BUFFALO, N.Y., Sept. 13 -- Efficient and highly scalable new chemical synthesis methods developed at the University at Buffalo (UB) Institute for Lasers, Photonics and Biophotonics have the potential to revolutionize the production of quantum dots for bioimaging and photovoltaic applications.
Quantum dots are tiny semiconductor particles generally no larger than 10 nanometers that can be made to fluoresce in different colors, depending on their size. Scientists are interested in quantum dots because they last much longer than conventional dyes used to tag molecules, which usually stop emitting light in seconds. Quantum dots also are of great interest for energy applications because they can produce electrons when they absorb light, making possible extremely efficient solar-energy devices.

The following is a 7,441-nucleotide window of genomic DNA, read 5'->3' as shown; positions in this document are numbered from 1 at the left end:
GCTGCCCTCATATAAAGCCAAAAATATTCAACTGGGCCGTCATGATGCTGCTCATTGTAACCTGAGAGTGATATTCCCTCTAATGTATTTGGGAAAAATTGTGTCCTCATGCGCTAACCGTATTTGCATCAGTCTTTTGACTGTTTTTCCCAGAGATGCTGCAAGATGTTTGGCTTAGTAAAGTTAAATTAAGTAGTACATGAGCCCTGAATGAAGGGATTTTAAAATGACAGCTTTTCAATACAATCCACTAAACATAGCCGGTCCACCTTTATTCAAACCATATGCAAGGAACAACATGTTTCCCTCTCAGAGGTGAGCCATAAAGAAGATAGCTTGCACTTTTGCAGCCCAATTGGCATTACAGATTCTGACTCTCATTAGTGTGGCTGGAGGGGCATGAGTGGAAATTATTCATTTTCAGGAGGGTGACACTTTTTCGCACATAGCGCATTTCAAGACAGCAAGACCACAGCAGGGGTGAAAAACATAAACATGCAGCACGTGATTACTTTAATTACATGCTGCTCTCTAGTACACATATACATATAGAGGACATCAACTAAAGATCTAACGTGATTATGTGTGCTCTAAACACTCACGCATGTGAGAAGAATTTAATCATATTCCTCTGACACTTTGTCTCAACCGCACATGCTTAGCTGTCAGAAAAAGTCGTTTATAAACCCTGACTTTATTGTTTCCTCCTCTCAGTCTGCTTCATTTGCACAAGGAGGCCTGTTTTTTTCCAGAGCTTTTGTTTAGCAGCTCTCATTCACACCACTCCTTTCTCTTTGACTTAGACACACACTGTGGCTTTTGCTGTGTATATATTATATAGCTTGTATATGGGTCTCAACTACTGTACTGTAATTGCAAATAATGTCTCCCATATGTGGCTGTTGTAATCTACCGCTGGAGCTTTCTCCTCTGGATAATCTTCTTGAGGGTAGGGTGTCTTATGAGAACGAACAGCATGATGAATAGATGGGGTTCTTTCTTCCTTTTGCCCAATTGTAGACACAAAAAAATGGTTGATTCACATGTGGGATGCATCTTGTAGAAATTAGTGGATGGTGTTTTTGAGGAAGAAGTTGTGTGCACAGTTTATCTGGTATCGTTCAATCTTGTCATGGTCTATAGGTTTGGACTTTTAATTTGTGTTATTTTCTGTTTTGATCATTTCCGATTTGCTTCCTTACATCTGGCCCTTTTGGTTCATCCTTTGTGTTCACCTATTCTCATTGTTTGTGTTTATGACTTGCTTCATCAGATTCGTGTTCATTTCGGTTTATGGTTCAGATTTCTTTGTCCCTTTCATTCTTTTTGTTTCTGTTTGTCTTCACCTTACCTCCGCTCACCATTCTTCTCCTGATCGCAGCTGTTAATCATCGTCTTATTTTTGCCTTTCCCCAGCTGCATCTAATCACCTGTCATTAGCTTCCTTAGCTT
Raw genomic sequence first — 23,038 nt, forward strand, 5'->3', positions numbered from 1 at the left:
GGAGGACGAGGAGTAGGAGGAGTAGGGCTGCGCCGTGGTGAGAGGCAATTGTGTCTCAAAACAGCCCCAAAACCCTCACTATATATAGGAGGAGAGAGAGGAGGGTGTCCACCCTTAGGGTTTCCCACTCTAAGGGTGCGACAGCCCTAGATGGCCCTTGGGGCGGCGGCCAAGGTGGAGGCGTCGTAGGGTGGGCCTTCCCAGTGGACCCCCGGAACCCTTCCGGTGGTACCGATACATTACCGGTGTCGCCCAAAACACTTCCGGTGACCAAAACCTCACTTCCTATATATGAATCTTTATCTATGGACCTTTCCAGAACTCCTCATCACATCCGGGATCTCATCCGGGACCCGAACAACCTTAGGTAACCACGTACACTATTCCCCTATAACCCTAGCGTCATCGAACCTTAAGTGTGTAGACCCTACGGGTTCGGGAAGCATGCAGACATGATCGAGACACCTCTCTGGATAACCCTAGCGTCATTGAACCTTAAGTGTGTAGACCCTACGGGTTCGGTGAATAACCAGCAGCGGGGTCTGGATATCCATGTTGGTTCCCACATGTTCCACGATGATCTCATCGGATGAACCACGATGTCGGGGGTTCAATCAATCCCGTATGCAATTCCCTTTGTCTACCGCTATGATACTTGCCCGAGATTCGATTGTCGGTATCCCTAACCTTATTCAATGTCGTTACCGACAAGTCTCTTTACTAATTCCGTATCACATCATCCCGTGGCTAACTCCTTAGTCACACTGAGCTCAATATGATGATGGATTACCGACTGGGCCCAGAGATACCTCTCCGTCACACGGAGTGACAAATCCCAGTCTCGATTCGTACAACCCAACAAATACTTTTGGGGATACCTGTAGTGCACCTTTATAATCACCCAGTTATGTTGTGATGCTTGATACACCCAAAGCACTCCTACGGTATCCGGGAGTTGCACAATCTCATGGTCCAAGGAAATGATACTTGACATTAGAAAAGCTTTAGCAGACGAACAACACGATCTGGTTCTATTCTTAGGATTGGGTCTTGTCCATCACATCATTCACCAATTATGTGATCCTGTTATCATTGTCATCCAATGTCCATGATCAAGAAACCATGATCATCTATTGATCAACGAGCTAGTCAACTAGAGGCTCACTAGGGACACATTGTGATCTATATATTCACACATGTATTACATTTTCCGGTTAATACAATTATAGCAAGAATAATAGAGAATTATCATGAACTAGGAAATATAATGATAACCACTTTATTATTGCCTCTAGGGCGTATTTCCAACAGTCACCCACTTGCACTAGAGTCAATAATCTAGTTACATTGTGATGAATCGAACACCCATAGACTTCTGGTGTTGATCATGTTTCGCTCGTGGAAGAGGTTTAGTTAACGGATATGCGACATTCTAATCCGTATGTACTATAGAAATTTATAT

A confocal microscope image shows quantum dots, developed at the University at Buffalo, uptaken by cancer cells. (Photo courtesy University at Buffalo)
Both fabrication methods developed by the UB researchers involve using a single container, or "pot," and take just a few hours to prepare.
The UB scientists report that one of their rapid-solution synthesis methods enabled them to prepare robust, water-dispersible quantum dots for bioimaging, while the other one allowed them to prepare organically soluble quantum dots ready to be sequestered into a polymer host.
A patent has been filed on the methods, which were described last month in papers in the Journal of the American Chemical Society and Applied Physics Letters.